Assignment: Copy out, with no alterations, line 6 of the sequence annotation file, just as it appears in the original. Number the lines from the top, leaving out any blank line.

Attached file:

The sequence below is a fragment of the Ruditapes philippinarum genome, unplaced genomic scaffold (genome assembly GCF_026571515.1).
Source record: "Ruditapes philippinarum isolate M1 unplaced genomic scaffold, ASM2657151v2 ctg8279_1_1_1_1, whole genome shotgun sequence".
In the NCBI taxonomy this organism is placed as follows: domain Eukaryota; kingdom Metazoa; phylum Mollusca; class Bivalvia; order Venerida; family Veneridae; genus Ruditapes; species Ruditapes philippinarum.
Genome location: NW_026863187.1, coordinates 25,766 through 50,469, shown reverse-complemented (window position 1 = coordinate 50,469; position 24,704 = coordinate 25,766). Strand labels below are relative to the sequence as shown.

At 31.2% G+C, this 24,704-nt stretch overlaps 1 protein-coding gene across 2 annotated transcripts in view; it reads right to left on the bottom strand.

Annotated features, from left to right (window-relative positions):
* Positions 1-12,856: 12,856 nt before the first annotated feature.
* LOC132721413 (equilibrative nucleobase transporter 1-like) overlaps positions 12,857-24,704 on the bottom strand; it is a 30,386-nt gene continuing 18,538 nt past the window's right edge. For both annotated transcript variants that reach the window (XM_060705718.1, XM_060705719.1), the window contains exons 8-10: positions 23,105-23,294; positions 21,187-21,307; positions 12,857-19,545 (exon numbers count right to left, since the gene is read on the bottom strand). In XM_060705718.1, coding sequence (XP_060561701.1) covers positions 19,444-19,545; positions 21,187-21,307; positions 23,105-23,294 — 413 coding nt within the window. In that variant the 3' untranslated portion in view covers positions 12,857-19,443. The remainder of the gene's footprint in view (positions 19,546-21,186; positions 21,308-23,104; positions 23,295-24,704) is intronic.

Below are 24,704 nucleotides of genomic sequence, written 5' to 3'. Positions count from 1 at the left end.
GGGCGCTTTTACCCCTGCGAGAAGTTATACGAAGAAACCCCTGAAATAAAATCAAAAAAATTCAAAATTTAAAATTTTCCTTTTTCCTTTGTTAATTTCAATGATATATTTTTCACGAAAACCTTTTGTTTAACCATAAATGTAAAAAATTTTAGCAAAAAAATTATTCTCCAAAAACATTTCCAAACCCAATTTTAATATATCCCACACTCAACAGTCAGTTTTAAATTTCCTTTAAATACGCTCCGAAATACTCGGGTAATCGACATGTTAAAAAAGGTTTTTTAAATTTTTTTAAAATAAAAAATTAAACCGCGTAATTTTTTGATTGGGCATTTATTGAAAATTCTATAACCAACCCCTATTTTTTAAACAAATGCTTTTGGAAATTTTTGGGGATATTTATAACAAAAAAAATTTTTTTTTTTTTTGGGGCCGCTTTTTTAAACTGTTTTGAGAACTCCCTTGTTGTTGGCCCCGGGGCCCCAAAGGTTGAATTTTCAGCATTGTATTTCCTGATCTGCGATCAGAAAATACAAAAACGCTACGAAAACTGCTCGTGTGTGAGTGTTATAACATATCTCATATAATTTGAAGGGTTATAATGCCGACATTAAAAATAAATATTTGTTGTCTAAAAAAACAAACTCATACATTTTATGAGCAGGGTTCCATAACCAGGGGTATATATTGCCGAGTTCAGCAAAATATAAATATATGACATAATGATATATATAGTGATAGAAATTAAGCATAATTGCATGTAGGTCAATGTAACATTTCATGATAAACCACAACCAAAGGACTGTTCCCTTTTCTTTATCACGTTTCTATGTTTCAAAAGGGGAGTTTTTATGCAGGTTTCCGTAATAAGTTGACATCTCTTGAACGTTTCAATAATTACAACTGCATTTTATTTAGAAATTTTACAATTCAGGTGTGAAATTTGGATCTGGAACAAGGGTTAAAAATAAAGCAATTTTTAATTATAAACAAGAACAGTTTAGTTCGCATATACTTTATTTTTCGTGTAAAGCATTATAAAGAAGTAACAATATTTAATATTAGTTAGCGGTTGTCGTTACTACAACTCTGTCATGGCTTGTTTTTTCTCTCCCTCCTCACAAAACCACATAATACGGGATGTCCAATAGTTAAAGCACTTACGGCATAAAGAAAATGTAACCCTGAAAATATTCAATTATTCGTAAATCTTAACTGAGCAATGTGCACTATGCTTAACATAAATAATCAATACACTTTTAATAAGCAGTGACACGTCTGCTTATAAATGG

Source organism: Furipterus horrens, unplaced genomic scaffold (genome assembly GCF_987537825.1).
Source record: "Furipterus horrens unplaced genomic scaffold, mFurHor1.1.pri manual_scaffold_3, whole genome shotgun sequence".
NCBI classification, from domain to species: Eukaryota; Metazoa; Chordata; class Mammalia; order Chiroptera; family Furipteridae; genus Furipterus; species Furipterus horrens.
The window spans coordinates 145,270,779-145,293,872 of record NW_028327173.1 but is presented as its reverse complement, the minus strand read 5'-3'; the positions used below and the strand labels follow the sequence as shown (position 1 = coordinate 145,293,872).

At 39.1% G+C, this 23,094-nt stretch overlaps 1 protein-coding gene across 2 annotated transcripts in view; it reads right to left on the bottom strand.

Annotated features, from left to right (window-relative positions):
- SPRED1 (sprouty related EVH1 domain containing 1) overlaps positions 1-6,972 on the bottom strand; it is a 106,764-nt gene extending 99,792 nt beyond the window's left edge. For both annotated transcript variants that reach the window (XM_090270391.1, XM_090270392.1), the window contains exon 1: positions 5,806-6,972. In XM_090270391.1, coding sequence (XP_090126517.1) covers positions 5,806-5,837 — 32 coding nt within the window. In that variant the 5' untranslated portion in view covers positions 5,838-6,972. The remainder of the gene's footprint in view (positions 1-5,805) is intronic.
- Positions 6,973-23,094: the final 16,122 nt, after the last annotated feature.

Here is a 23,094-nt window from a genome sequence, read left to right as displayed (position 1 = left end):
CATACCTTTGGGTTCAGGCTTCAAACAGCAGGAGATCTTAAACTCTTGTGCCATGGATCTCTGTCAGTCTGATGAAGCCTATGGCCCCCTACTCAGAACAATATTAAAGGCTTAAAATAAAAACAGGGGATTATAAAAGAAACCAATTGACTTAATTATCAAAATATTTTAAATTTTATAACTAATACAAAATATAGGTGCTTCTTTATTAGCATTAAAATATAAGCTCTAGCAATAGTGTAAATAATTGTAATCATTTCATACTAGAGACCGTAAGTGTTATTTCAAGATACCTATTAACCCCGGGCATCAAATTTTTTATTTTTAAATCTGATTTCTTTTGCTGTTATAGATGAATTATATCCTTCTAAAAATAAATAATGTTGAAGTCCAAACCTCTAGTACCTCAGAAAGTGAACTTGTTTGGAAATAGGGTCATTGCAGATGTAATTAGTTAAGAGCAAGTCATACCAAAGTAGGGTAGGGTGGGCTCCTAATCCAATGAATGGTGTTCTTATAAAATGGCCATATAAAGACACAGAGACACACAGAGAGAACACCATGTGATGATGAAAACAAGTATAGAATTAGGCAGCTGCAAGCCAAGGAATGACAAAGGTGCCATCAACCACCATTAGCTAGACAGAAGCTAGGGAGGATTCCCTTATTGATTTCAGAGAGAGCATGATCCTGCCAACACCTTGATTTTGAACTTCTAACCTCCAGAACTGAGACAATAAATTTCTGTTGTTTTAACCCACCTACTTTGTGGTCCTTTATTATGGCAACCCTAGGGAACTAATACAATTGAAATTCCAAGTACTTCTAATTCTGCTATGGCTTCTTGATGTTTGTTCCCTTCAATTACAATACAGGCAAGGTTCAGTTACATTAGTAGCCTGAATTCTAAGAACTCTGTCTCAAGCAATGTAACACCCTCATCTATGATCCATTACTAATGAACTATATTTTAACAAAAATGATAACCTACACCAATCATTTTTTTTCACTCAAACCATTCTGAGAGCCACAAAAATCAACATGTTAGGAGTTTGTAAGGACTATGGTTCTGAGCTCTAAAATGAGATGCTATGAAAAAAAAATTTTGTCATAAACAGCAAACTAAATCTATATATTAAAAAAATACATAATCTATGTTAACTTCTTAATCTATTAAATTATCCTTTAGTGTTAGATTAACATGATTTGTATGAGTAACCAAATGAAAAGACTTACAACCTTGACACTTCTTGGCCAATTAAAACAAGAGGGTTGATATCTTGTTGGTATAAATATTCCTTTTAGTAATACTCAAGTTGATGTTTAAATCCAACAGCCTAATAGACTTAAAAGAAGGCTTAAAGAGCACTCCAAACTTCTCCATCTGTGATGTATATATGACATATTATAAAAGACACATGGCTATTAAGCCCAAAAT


Annotated features, from left to right (window-relative positions):